Narrative Therapy

Narrative approach to therapy and community work is concerned with the stories of human lives told in a ways that makes people and communities stronger.

Narrative Therapy says: "A person is not a problem; the problem is a problem" so the conversations try to be made in a way that externalizes the problem from the person.

To a great extent, therefore, at the meetings of Narrative Therapy, you will, as usually said, decolonize the stories of your identities.

The foremost focus of the encounter of narrative practices is the choice and maintaining of the identity of a person or a group; the strengths and abilities of an individual or community; values, intentions, dreams, perseverance of a person or a group; key memories and relationships a person has or that are present in the community.

Narrative Therapy also emphasizes that people are "meaning makers", and therefore through telling and re-telling of stories person reviews the meaning s/he seeks in her/his experience or its description.

Narrative therapy explores social and personal constructs and the way people use it within the language that describes those experiences.

When listening the descriptions of experiences, narrative practitioners prefer to follow and support the terminology of a person rather than an expert theories of an individual or a disorder. However, they are taken into account as one of the possible versions of a description of a particular experience.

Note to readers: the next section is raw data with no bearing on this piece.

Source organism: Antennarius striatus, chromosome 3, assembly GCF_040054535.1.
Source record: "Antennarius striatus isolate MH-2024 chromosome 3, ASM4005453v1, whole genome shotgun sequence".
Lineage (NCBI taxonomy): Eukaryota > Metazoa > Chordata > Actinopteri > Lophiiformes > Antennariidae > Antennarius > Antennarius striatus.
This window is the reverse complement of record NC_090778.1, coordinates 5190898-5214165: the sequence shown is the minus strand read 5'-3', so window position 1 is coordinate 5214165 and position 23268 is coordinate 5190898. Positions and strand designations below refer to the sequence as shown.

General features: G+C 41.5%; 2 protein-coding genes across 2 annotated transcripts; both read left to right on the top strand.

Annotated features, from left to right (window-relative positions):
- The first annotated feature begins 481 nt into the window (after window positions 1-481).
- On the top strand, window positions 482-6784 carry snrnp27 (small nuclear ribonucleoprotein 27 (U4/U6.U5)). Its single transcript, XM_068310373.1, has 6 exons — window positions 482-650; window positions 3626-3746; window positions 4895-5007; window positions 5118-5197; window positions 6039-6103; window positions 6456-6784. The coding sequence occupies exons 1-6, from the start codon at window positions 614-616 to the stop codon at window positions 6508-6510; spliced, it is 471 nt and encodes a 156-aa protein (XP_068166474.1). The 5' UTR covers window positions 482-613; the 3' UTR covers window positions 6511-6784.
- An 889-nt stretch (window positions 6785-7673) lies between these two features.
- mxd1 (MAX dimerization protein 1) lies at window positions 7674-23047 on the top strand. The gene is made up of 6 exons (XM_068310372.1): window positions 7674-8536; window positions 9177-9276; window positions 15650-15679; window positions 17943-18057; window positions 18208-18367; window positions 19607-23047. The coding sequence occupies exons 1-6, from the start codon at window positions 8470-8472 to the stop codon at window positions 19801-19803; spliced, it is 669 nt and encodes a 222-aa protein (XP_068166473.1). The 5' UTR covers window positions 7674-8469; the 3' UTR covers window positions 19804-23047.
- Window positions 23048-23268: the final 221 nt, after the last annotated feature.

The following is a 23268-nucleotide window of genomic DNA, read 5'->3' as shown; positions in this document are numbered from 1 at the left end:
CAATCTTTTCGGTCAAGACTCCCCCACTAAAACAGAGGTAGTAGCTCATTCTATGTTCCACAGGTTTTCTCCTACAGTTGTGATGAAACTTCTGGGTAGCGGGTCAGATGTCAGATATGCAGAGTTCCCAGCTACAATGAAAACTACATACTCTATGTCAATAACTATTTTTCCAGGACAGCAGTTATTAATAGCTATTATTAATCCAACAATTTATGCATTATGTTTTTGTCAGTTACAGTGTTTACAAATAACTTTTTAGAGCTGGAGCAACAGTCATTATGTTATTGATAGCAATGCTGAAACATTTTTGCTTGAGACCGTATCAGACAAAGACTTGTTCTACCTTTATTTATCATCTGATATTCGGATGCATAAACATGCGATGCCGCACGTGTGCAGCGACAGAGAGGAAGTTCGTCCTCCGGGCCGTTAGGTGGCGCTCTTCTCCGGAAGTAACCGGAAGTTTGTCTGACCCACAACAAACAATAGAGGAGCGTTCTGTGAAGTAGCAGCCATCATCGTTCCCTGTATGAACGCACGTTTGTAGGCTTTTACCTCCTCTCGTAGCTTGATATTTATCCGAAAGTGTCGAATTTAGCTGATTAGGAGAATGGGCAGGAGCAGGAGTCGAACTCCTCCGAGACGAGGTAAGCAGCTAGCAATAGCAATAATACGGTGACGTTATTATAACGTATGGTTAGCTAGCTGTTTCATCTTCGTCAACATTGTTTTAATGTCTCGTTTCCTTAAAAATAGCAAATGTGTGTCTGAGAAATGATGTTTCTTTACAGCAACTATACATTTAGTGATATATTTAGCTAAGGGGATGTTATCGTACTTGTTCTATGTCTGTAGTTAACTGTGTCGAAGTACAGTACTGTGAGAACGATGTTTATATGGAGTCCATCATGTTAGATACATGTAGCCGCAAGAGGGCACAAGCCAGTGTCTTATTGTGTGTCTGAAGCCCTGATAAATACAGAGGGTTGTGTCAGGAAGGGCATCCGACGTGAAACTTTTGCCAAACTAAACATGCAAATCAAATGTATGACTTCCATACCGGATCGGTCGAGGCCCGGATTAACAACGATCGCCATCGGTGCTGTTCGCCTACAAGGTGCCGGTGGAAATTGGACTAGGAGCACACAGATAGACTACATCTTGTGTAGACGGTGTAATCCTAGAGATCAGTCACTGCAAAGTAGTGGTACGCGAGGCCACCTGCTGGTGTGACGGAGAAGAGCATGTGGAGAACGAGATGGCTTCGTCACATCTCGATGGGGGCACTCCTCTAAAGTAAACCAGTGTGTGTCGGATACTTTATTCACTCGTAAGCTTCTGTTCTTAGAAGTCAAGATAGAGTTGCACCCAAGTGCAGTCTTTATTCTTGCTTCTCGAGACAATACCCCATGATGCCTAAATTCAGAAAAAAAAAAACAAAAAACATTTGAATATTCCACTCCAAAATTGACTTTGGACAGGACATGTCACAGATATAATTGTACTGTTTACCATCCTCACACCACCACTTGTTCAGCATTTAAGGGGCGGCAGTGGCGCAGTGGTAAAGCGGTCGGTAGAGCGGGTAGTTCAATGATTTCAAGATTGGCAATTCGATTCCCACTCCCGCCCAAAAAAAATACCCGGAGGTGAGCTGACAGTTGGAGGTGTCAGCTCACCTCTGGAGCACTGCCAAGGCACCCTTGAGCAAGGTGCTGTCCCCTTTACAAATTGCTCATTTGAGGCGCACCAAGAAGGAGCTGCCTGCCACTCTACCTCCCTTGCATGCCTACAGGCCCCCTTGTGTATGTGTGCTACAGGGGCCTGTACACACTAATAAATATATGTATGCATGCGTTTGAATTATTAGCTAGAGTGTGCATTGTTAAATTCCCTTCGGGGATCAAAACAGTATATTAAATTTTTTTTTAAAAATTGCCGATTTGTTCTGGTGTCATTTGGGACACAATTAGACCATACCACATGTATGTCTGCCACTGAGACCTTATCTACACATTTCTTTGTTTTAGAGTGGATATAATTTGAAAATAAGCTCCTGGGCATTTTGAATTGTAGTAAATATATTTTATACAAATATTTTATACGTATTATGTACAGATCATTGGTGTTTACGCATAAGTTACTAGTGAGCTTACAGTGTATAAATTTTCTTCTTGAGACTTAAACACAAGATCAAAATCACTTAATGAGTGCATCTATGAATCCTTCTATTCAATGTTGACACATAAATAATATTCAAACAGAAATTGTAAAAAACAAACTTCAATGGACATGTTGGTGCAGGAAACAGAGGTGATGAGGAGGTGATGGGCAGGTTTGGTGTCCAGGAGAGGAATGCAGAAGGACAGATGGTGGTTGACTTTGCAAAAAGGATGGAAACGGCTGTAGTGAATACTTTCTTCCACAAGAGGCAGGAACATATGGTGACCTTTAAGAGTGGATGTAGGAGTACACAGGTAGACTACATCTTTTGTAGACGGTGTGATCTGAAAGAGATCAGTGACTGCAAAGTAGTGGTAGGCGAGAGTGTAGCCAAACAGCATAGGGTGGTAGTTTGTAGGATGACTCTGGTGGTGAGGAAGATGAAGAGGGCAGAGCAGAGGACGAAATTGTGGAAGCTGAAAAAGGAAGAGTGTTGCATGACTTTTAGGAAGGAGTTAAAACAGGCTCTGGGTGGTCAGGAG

The best expert of their own life, in the end, are always considered to be the persons alone.

The context of life is very important in narrative practices and is carefully explored and traced through stories of personal experiences emphasized by landscapes of action and by landscapes of identity.

Narrative Therapy encounter seeks to thicken the stories of one's own experience and move from single-storied to multi-storied versions of these experiences.

Narrative conversations are aware and equal co-creation of all persons involved where, through the support of multi-storied identities, the archeology of hope, as narrative practitioners like to say, is implemented and applied.

You can read more about Narrative Therapy if you click here.

Narrative Practice in „Betula“ is conducted in three languages: Croatian, English and German.